Hoping to “revolutionize senior housing,” three openly gay housing specialists announced today the opening this fall of one of the country’s first urban independent-living communities for lesbian, gay, bisexual, and transgender (LGBT) seniors—in the historic landmarked Lake Merritt Hotel.

The project, Barbary Lane Communities at Lake Merritt, takes its name from the address of the lively community in the book “Tales of the City” by San Francisco novelist Armistead Maupin.

Armistead Maupin
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Maupin himself was on hand at today’s announcement to share his enthusiasm.

Although “the elegant old building” of the Lake Merritt Hotel is itself “a stunner,” Maupin said, the new community’s “true beauty lies in its intention.” Like the fictional community at 28 Barbary Lane, the new community will be “a place where every letter of LGBT (and their straight friends, of course) can live life to the fullest and love without boundaries.”

Dave Latina, president of Barbary Lane Communities, said that:

The main reason we created Barbary Lane Senior Communities was to create a senior housing community where not only are LGBT seniors accepted but where we embrace them for who they are.

And right now there is no place for us where we can live our retirement years out, stay engaged in our urban communities, and continue to grow in an LGBT-sensitive, caring, and vibrant community.

Closets are for clothes, not for seniors. And, I hope you’ll agree, Randi [Gerson, the architect on the team] did a great job with our closets—they’re really fabulous!

According to the Gay & Lesbian Atlas, which is based on 2000 Census data, Oakland is rated as #1 for its lesbian population among the nation’s top-50 cities and #3 for its combined gay and lesbian population.

Latina emphasized that seniors in Barbary Lane would not be isolated or cut off from the larger community. “The door swings both ways,” Latina said.

Lake Merritt Hotel
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The restaurant—formerly Madison’s, now renamed Madrigal’s after a Tales of the City character—has floor-to-ceiling glass windows offering panoramic views of Lake Merritt and the Oakland Hills. Jeffrey Dillon, Barbary Lane’s Chief Operations Officer, explained that it will be open to the public for lunches, Sunday Brunch, and special events. A social club, the Barbary Club, will provide an additional way for people in the larger community not living in Barbary Lane to nevertheless take an active part in its activities (including dinner, with reservations, at Madrigal’s).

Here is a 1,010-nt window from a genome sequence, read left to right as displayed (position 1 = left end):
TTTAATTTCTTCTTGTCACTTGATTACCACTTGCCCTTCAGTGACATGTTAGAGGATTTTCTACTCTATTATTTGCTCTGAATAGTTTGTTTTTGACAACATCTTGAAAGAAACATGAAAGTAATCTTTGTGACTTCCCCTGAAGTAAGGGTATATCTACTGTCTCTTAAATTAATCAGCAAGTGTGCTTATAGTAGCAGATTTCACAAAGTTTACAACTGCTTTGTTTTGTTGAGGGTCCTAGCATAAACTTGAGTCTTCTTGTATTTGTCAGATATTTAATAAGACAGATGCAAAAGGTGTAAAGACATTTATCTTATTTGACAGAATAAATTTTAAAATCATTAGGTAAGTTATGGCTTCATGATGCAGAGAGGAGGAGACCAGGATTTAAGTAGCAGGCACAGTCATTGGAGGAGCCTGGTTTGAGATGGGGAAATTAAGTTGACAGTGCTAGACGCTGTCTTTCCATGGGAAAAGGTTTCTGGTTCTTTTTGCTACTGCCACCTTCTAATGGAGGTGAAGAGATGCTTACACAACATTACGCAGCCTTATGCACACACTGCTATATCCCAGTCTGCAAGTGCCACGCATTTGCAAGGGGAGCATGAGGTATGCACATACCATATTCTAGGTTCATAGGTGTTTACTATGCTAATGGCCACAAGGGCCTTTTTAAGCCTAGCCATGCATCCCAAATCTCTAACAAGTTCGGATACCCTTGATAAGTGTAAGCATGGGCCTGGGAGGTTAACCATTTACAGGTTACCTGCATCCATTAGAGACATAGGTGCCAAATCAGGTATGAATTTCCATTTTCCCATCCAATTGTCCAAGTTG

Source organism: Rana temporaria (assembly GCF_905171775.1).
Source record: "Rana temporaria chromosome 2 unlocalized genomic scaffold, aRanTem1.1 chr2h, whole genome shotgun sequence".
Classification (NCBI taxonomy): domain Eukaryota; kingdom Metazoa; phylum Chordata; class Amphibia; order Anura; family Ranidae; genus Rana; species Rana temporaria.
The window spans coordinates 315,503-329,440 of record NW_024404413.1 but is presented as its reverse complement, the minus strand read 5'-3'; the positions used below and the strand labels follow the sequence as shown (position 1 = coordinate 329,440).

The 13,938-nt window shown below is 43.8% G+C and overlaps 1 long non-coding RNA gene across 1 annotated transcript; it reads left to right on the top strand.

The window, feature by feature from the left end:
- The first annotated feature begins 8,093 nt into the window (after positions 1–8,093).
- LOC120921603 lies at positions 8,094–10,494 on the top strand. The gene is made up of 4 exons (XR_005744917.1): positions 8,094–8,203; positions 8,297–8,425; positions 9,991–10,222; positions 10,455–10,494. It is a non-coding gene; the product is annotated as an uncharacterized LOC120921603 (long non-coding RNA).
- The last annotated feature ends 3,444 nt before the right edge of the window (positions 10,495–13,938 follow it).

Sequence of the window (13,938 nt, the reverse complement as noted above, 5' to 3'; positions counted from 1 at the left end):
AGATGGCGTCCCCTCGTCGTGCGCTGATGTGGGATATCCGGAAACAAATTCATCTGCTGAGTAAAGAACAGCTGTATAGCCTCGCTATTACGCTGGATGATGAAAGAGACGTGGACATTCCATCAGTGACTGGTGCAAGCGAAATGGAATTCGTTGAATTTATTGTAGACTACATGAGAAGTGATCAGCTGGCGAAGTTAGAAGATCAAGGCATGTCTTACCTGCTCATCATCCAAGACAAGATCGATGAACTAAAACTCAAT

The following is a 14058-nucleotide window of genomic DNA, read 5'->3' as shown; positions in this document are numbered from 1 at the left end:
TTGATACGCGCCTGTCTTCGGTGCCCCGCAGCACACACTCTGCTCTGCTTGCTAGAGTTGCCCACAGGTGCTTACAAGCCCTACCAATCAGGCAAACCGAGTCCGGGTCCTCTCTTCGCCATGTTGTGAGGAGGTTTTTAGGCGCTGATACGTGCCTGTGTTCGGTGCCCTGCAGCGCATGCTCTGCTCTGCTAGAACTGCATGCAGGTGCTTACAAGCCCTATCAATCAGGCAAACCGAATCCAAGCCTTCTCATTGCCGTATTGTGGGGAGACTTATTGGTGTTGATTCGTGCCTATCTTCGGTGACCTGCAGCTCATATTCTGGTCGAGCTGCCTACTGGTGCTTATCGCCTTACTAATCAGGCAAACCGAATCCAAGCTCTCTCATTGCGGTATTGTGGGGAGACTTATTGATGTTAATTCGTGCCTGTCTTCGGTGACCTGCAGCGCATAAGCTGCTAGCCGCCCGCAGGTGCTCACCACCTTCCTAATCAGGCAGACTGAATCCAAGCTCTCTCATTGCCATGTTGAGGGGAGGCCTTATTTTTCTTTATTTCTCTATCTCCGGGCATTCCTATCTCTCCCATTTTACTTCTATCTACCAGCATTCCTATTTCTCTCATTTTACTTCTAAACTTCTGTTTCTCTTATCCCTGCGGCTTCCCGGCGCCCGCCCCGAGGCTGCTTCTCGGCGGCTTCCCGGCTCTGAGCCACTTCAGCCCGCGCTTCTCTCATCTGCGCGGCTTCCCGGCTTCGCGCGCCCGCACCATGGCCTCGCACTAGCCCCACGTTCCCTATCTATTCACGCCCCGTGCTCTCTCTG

The Art Deco building of the Lake Merritt Hotel was designed in 1927 by locally prominent architect William Weeks. The building had a brush with death in 1987, when it was marked for demolition. As reported by Annalee Allen, outraged preservationists won a 60-day delay.

Lake Merritt Hotel circa 1973
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Ultimately the building was sold to Cheryl and Randall Berger, who restored it in 1990 and renovated and refurbished it again in 2000. The Bergers remain involved as investors in Barbary Lane Communities.

Barbary Lane Communities at Lake Merritt will have 46 units—almost all with views of the city skyline or of Lake Merritt—of three apartment types. A model one-bedroom, with approximately 800 square feet, and a model studio, with approximately 525 square feet, were on display today.

Membership in Barbary Lane includes two meals per day, transportation, and housecleaning and concierge services. Rental prices are “comparably priced” to other independent-living communities, according to Latina, at approximately $3300 per month for the studio and $4300 for the one-bedroom apartment.

Randi Gerson, a principal of Barbary Lane Communities, emphasized that the project would “integrate holistically green principles of management and construction.” This principle would manifest itself, she said, in choices ranging from energy-efficient appliances, non-toxic materials and supplies, to the hybrid-powered vehicle used for residential transportation.

Although this will be the first Barbary Lane community, Latina says it will not be the last. He’s planning to bring Barbary Lane Communities to other urban centers “where most of our LGBT community resides in California and throughout the United States.” The company is looking for additional properties to develop in San Francisco, Palm Springs, Los Angeles, San Diego, and New York.

Latina spoke personally about what this project means for him:

Twenty-two years ago as a young gay man struggling for acceptance in the Midwest, I first read about such an embracing community in Armistead Maupin’s Tales of the City. But it was only a fictional place called Barbary Lane.

Many of us moved to the Bay Area in search of such a community. I never imagined that 22 years later I would be meeting with Armistead Maupin and discussing how similar our shared visions were about what such a community could mean for our LGBT seniors. Today is the first chapter in that fiction becoming a reality here at Barbary Lane Communities.

More information about the project is available at www.barbarylanesenior.com.